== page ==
Astrophotography – Some objects for beginners

Beginning with astrophotography can be a bit frustrating. You bought all the equipment and now you want to see some results. Now you are out there in the field. It is already getting dark and cold and you still have to get all the cables right… You still have to do the mount alignment and then you face some IT problems… When you fixed all that and you focused the camera, it is probably already dark and it is time to move the telescope to the object of desire.

You catch the first frame and… nothing but a couple of dots. You increase the exposure time but all you get are a few more and brighter dots. Your fingers are getting already stiff and you begin to ask yourself what you are actually doing out here. Your wife is at home on the warm and cosy sofa drinking a delicious cup of tea…. welcome to the world of astrophotography!

In this little article I want to present a few sky objects which are relatively easy to locate because they are so bright. This will usually help to locate the object and center it in the telescope. Even with small exposure times you already get astonishing results.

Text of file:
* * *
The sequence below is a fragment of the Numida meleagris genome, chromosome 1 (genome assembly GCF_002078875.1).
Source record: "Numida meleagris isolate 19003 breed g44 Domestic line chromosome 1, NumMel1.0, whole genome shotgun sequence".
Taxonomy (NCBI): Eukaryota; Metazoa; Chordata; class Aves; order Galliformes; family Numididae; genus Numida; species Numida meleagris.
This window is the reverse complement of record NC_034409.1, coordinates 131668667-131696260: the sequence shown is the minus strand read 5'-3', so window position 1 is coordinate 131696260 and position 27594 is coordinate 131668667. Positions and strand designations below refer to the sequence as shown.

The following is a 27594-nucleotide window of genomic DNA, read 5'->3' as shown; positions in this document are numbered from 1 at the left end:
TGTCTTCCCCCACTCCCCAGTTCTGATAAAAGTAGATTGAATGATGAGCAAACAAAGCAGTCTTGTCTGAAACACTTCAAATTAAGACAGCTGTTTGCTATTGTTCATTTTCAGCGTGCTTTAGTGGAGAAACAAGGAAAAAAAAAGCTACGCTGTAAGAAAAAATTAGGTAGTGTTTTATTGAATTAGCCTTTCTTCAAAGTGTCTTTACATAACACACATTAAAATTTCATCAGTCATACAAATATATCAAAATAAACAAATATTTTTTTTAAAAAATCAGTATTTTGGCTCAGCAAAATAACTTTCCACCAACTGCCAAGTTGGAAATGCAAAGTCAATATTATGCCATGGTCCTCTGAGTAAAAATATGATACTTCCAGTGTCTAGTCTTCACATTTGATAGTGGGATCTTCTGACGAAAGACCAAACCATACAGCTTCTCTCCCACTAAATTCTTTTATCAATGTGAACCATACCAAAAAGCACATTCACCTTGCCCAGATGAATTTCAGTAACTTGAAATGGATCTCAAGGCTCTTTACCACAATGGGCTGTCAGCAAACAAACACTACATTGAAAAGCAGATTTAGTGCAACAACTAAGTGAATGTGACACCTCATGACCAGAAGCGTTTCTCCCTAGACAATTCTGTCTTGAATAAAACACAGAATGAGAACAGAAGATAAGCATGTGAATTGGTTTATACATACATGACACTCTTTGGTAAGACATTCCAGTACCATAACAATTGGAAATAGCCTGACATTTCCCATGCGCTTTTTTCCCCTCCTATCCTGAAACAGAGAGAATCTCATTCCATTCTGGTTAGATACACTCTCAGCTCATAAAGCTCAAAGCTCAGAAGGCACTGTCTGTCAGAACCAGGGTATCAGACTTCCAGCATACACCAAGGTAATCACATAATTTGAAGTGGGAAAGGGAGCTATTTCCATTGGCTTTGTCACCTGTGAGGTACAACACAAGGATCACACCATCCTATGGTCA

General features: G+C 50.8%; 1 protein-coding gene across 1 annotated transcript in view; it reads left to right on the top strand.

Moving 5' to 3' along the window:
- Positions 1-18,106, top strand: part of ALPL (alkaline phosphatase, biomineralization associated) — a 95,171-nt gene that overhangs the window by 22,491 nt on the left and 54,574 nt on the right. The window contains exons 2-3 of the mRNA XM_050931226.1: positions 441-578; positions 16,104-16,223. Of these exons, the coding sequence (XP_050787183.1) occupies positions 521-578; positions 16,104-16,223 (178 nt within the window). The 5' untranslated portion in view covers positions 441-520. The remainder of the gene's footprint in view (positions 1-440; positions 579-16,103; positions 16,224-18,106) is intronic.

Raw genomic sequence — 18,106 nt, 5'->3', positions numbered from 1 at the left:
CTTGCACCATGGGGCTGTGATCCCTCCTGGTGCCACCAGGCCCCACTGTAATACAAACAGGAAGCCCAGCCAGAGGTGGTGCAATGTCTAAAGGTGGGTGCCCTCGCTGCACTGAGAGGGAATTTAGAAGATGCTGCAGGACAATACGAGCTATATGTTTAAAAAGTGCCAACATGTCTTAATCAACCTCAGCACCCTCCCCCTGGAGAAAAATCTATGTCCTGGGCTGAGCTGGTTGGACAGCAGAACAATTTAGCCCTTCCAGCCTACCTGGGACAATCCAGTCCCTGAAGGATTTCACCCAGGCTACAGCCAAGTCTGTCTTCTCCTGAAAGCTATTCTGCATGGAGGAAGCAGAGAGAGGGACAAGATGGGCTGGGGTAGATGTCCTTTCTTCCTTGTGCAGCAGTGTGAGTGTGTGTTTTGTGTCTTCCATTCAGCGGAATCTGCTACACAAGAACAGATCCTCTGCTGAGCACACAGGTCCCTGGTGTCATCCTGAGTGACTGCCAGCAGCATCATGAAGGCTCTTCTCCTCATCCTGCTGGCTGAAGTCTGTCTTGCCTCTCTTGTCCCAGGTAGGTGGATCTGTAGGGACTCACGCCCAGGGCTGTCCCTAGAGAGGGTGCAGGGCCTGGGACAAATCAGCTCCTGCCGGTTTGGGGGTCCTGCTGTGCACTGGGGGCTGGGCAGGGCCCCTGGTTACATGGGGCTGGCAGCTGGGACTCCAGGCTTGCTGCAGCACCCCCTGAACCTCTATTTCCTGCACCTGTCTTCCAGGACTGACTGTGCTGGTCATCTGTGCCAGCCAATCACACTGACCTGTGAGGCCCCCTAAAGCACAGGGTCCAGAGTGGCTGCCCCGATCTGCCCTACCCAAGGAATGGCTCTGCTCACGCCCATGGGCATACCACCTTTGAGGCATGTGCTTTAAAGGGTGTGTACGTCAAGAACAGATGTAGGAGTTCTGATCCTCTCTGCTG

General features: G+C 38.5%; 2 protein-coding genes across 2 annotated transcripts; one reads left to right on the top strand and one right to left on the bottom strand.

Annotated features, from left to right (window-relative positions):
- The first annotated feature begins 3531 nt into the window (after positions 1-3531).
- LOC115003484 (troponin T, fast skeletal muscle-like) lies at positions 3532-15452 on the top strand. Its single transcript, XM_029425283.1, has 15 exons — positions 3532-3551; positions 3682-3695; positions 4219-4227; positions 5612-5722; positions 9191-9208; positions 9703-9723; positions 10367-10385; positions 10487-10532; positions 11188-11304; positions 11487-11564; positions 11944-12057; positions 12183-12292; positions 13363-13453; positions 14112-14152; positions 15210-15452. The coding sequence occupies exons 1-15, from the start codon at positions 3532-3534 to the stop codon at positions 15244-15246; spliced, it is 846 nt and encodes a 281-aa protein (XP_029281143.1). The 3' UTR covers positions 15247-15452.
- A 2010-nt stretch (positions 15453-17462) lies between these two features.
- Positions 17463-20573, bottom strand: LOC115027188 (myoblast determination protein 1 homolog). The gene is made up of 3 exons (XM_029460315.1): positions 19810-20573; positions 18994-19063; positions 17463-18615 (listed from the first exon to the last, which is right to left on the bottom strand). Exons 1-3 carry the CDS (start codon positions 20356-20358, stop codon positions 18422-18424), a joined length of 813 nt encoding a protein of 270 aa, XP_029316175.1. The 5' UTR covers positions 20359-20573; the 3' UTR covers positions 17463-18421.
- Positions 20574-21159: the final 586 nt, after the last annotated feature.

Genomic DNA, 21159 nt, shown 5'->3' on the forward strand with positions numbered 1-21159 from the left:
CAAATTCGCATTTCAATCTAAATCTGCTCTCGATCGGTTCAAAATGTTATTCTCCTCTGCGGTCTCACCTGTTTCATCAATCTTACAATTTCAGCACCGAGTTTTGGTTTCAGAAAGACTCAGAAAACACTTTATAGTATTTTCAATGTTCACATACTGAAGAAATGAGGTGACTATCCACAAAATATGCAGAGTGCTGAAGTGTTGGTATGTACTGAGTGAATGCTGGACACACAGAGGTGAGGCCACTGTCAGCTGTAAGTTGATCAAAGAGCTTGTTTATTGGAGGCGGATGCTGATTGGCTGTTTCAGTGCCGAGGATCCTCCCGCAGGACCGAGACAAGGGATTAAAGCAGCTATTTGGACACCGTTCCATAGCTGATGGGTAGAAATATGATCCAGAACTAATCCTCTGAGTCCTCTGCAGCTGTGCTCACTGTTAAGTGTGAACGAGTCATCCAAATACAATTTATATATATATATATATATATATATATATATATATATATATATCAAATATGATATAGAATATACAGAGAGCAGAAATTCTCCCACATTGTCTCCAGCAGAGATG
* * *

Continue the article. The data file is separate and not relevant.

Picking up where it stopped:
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An article from in the “Dark Sky Travels Magazine”!

Recently Dark Sky Travels Magazine contacted me and asked if they could publish one of my blog articles in their magazine. The article describes how one can use DeepSkyStacker to stack conventional DSLR camera RGB frames. Of course I didn’t say no and in the end it just happened and I saw my article on page 42/43 in Issue 4 of the DarkSkyTravels magazine!

I am very happy about that opportunity and the chance to share my experience this way.

Thanks and clear skies!

NGC2175 from La Palma

LocationLa Palma / Spain
ObjectOpen cluster NGC2175
Guidingyes, QHY5-II Mono via OAG
Barlow lensnone
Luminance8x 600s, bin: 1x1
Red7x 150s, bin: 2x2
Green7x 150s, bin: 2x2
Blue7x 150s, bin: 2x2
Total exposure~2h13m

On Wednesday, 9th January I imaged the open cluster NGC2175 the first time from La Palma. The seeing tonight again was very good – around 1.5~2″!

For post-processing I used the free software DeepSkyStacker and GIMP.

The full resolution images is available here.

Clear skies!

Last updated: May 18, 2022 at 9:13 am